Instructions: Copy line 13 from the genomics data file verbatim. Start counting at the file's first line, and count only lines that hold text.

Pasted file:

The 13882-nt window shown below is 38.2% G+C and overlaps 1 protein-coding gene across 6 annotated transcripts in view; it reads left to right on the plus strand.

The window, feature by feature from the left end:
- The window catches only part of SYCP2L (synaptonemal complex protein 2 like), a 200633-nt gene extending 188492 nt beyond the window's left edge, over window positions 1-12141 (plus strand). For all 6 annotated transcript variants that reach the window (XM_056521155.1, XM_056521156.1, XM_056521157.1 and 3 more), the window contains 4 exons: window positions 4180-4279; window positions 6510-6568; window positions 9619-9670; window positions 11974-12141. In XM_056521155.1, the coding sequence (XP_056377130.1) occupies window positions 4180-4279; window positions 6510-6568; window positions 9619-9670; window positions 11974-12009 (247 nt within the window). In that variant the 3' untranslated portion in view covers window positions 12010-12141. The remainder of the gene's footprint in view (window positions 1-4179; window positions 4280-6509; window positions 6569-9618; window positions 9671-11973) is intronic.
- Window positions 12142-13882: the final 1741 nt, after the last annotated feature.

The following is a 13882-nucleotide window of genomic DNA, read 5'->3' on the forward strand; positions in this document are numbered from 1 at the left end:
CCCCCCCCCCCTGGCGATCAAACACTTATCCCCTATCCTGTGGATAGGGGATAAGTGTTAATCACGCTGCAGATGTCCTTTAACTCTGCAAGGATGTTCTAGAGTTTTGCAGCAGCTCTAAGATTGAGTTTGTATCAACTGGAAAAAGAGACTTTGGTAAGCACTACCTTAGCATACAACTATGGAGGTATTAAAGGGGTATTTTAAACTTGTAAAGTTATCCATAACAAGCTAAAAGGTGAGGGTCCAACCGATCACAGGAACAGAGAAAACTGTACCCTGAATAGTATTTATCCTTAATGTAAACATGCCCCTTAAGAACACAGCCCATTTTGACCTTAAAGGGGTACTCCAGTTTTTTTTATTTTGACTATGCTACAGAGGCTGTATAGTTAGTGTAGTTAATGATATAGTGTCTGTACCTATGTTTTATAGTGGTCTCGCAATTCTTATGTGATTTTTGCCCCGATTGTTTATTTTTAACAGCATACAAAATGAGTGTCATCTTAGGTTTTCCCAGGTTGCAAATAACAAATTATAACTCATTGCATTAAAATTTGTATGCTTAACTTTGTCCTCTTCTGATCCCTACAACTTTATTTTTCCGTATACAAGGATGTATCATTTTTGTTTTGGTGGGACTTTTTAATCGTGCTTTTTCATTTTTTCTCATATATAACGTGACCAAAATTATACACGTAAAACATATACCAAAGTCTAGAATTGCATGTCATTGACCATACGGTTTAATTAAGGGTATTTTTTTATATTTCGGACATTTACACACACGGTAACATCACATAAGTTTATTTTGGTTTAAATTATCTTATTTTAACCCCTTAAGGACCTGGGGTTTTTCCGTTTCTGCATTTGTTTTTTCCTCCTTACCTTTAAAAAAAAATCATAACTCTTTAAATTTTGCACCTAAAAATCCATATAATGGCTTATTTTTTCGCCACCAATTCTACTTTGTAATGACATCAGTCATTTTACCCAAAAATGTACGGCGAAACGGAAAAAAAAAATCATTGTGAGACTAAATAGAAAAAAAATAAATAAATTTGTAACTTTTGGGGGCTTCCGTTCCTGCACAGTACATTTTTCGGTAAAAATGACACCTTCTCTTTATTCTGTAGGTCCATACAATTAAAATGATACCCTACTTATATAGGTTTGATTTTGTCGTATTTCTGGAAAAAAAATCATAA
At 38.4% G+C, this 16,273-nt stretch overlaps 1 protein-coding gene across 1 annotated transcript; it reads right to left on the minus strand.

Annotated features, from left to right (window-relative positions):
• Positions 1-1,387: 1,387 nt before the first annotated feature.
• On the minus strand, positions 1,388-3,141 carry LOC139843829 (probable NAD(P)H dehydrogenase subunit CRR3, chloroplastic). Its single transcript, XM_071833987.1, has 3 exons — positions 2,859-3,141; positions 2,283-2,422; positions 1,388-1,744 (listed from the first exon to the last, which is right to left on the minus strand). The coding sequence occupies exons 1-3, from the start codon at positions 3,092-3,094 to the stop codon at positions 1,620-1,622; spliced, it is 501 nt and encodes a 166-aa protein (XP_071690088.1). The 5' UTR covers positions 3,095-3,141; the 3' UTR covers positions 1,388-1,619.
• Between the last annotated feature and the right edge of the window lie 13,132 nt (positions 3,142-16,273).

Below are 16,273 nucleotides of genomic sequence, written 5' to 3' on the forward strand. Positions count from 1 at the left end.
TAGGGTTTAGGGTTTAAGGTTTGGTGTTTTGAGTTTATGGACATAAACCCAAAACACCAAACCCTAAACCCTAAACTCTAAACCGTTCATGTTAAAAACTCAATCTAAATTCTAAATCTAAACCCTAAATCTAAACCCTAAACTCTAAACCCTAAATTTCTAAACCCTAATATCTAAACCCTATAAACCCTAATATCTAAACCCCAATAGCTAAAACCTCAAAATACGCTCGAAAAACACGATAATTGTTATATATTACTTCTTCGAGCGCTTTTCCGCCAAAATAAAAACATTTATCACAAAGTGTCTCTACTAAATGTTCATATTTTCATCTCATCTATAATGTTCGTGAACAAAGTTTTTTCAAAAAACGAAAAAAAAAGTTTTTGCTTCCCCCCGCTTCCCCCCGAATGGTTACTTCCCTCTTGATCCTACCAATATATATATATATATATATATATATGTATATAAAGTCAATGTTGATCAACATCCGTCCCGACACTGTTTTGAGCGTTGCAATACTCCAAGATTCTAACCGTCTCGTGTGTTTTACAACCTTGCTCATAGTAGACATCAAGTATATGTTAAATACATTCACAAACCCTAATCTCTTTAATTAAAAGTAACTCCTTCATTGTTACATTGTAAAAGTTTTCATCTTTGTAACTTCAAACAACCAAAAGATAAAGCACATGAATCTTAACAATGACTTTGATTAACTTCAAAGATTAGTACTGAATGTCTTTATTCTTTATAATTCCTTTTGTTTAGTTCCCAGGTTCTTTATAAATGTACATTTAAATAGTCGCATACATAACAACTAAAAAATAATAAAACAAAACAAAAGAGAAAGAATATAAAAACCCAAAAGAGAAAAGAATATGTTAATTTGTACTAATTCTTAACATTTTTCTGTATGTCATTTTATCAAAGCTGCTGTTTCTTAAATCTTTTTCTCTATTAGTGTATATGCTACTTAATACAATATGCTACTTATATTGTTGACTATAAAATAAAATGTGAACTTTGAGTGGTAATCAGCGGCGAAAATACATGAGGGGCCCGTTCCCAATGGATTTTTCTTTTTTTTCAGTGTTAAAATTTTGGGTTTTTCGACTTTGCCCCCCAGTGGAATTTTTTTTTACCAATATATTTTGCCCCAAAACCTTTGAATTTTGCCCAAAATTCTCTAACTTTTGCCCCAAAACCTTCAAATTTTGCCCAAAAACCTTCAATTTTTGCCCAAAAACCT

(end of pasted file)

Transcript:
TAGGGTTTAGGGTTTAAGGTTTGGTGTTTTGAGTTTATGGACATAAACCCAAAACACCAAACCCTAAACCCTAAACTCTAAACCGTTCATGTTAAAAACTCAATCTAAATTCTAAATCTAAACCCTAAATCTAAACCCTAAACTCTAAACCCTAAATTTCTAAACCCTAATATCTAAACCCTATAAACCCTAATATCTAAACCCCAATAGCTAAAACCTCAAAATACGCTCGAAAAACACGATAATTGTTATATATTACTTCTTCGAGCGCTTTTCCGCCAAAATAAAAACATTTATCACAAAGTGTCTCTACTAAATGTTCATATTTTCATCTCATCTATAATGTTCGTGAACAAAGTTTTTTCAAAAAACGAAAAAAAAAGTTTTTGCTTCCCCCCGCTTCCCCCCGAATGGTTACTTCCCTCTTGATCCTACCAATATATATATATATATATATATATATGTATATAAAGTCAATGTTGATCAACATCCGTCCCGACACTGTTTTGAGCGTTGCAATACTCCAAGATTCTAACCGTCTCGTGTGTTTTACAACCTTGCTCATAGTAGACATCAAGTATATGTTAAATACATTCACAAACCCTAATCTCTTTAATTAAAAGTAACTCCTTCATTGTTACATTGTAAAAGTTTTCATCTTTGTAACTTCAAACAACCAAAAGATAAAGCACATGAATCTTAACAATGACTTTGATTAACTTCAAAGATTAGTACTGAATGTCTTTATTCTTTATAATTCCTTTTGTTTAGTTCCCAGGTTCTTTATAAATGTACATTTAAATAGTCGCATACATAACAACTAAAAAATAATAAAACAAAACAAAAGAGAAAGAATATAAAAACCCAAAAGAGAAAAGAATATGTTAATTTGTACTAATTCTTAACATTTTTCTGTATGTCATTTTATCAAAGCTGCTGTTTCTTAAATCTTTTTCTCTATTAGTGTATATGCTACTTAATACAATATGCTACTTATATTGTTGACTATAAAATAAAATGTGAACTTTGAGTGGTAATCAGCGGCGAAAATACATGAGGGGCCCGTTCCCAATGGATTTTTCTTTTTTTTCAGTGTTAAAATTTTGGGTTTTTCGACTTTGCCCCCCAGTGGAATTTTTTTTTACCAATATATTTTGCCCCAAAACCTTTGAATTTTGCCCAAAATTCTCTAACTTTTGCCCCAAAACCTTCAAATTTTGCCCAAAAACCTTCAATTTTTGCCCAAAAACCT